The Flash was not alone in following Twitter’s top trending hashtag last week after more than $1 trillion (!!) was wiped from Asian markets – Starbucks CEO Howard Schultz also noticed. And he did something interesting – and smart – in response. In a compelling memo sent to all 190,000 Starbucks employees, Schultz eased team worries and encouraged staff to show special care for Starbucks customers. The Flash views this as a good example of a chief executive staying connected and taking advantage of an otherwise unfavorable situation.
Our second installment of “Founders Series” focused on startup financing , with a close examination of strategies for getting venture capital and other funding for a startup.
Once a startup has addressed the need to finance operation and growth, founders can turn to one of the most important things a company needs: good space.
To help with this important step, here are the top ten questions you, as a startup founder, should consider before signing a lease.
The Flash took favorable note of recent U.S. Census Bureau data showing that, although the growth rate of new businesses overall has stalled, the share of women-owned small businesses has climbed. Indeed, the number of women-owned businesses grew at a 27% clip between 2007 and 2012 – during which time the total number of U.S. businesses grew by only 2%. This is very encouraging in light of the challenges the startup community has faced in boosting the number of companies founded by women entrepreneurs.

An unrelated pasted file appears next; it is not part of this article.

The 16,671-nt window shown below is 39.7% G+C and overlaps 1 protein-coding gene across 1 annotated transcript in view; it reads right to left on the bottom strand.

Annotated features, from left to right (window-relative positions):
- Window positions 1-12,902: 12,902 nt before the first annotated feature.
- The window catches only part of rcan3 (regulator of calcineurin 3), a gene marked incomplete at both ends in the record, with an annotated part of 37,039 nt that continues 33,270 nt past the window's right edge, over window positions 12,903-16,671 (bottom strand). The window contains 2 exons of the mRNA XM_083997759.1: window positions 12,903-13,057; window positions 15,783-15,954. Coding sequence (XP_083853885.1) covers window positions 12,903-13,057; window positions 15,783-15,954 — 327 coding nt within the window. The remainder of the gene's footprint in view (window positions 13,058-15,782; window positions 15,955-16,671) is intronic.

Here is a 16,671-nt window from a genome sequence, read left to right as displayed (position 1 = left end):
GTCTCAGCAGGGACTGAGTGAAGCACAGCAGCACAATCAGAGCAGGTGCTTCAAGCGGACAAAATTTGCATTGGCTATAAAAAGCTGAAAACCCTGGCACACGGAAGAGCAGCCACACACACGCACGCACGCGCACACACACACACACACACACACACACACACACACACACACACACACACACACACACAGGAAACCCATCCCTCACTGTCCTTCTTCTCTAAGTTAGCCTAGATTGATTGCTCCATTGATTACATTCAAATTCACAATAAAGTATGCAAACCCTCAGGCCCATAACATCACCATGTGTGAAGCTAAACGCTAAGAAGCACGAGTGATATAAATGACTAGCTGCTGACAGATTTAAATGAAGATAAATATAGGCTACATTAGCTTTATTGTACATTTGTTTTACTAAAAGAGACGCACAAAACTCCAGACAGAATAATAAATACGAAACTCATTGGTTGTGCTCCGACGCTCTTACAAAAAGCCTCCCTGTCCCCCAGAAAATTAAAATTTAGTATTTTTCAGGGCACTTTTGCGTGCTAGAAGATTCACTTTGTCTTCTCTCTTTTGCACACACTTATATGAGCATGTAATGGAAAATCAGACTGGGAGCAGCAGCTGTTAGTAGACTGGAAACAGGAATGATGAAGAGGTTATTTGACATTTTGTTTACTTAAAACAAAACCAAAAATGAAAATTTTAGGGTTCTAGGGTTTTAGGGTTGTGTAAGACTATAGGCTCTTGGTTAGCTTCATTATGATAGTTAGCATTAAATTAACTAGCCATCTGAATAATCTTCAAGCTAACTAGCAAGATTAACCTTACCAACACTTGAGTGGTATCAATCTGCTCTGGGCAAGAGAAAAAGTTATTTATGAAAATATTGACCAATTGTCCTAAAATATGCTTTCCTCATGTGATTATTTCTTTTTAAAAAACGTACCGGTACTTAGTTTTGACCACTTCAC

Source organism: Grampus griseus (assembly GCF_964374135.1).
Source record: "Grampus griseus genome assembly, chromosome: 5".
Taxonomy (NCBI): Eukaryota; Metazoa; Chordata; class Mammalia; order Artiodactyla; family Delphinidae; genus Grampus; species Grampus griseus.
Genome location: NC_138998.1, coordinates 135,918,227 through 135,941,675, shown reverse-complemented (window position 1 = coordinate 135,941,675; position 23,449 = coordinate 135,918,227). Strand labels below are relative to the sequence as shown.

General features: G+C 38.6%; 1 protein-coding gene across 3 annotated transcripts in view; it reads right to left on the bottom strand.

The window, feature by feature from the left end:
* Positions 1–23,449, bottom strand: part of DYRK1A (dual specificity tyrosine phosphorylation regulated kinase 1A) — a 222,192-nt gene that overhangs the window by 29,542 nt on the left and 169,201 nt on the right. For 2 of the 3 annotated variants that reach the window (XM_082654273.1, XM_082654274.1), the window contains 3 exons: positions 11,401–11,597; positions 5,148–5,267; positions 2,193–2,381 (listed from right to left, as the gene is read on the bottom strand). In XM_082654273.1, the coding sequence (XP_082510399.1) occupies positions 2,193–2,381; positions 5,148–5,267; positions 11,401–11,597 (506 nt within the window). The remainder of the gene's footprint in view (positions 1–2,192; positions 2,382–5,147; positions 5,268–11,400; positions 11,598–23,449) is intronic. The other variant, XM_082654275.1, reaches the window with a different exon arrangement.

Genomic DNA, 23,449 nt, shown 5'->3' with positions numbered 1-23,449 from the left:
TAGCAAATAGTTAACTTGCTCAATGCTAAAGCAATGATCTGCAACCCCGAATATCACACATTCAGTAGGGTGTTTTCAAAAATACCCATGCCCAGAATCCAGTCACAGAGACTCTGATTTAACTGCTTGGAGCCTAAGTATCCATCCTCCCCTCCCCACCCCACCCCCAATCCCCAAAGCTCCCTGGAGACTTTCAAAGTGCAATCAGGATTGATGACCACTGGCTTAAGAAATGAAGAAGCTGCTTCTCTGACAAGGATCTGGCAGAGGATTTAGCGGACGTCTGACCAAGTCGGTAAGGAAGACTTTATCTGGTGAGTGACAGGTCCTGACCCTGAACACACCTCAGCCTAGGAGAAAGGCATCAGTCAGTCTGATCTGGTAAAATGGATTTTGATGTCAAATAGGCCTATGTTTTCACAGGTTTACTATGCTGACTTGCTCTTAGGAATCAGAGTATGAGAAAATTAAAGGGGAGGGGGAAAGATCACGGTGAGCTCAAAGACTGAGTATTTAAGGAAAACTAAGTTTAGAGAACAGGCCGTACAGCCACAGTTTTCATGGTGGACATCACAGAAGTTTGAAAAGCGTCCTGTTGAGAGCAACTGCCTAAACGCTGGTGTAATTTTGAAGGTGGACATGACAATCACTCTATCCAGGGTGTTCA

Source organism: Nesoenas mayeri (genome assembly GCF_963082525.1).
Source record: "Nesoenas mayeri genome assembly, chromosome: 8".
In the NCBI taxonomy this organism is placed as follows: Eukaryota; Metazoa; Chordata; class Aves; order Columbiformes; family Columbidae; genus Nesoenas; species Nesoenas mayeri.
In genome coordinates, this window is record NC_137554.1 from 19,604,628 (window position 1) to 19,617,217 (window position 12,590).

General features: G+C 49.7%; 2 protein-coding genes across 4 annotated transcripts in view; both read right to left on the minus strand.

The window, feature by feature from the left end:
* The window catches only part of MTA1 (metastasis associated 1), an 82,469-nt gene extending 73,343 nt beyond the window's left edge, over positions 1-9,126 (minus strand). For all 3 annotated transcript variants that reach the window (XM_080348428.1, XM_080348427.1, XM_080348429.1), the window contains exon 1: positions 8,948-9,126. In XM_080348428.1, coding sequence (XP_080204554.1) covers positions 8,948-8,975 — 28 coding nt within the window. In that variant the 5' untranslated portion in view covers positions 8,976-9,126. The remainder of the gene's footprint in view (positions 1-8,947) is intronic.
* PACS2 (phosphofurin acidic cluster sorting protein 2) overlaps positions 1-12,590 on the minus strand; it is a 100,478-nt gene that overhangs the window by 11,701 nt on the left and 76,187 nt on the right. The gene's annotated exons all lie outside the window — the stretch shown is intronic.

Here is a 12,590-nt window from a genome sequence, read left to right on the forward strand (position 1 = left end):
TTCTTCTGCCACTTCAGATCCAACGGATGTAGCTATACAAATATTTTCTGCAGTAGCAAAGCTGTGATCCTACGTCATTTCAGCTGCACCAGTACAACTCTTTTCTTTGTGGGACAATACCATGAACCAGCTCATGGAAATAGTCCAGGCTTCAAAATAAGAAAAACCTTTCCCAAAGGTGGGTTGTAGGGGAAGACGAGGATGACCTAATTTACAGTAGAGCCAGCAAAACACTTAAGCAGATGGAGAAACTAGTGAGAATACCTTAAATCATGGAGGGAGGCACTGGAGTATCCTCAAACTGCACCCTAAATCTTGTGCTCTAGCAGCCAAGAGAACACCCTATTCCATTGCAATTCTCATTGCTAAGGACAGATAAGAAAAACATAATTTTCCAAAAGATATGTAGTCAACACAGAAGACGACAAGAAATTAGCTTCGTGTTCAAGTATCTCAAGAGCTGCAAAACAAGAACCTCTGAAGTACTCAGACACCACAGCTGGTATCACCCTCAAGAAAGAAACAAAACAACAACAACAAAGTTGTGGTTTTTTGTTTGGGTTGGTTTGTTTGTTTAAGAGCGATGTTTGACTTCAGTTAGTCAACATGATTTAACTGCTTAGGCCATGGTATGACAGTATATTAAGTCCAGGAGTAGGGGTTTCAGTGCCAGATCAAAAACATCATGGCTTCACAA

In the second part of this three-part series, Caine Moss, a partner in Goodwin’s Technology Companies group, discusses how startups can best approach and pitch VC’s in a competitive marketplace.
Learn best practices for managing your startup on September 19-20 in a course offered through the “Roadmap to Entrepreneurship” program. Goodwin Procter’s New York office will host this weekend-long session designed for innovative early-stage startup founders and taught by startup veteran Andrew Weinreich.
Our first round of “Founders Series” articles focused on topics relating to startup formation – including choosing the right structure, tax considerations, a checklist for forming a C-Corp, and important regulatory matters.
To round out this discussion about important items for founders to consider, we now examine strategies for getting venture capital and other funding for a startup. From the inception of a startup company until it becomes a consistently profitable business, all companies have something in common – the need to finance operation and growth.
Google last week announced its formation as an entirely new company, called Alphabet. It’s a corporate maneuver in which Google will become part of Alphabet. Google CEO and co-founder Larry Page will step down from the top post at Google proper and become CEO of Alphabet. Fellow Google co-founder Sergey Brin will become Alphabet’s president. Longtime Google executive Sundar Pichai is now Google’s CEO.
Welcome back to Founders University, our core curriculum designed to provide startup founders with the basics needed to launch a company while minimizing costly missteps or mistakes.
For our next session of Founders University, we examine the concept of restricted stock taxation. In this course, partner Lynda Galligan discusses restricted stock and explains the differences between elections under sections 83 (a) and 83 (b) of the tax code.
The Flash has been closely following the increasing tendency of startups to conduct so-called “private IPOs” – the tactic of remaining private (i.e., foregoing an initial public offering) and instead raising money through large, late-stage growth equity rounds. Simultaneous with private IPOs is the growing prevalence of “unicorns” – startup companies that have valuations of more than $100 billion
In the first part of this three-part series, Caine Moss, a partner in Goodwin’s Technology Companies group, discusses his practice and explains how startups can best navigate Silicon Valley’s thriving venture capital ecosystem.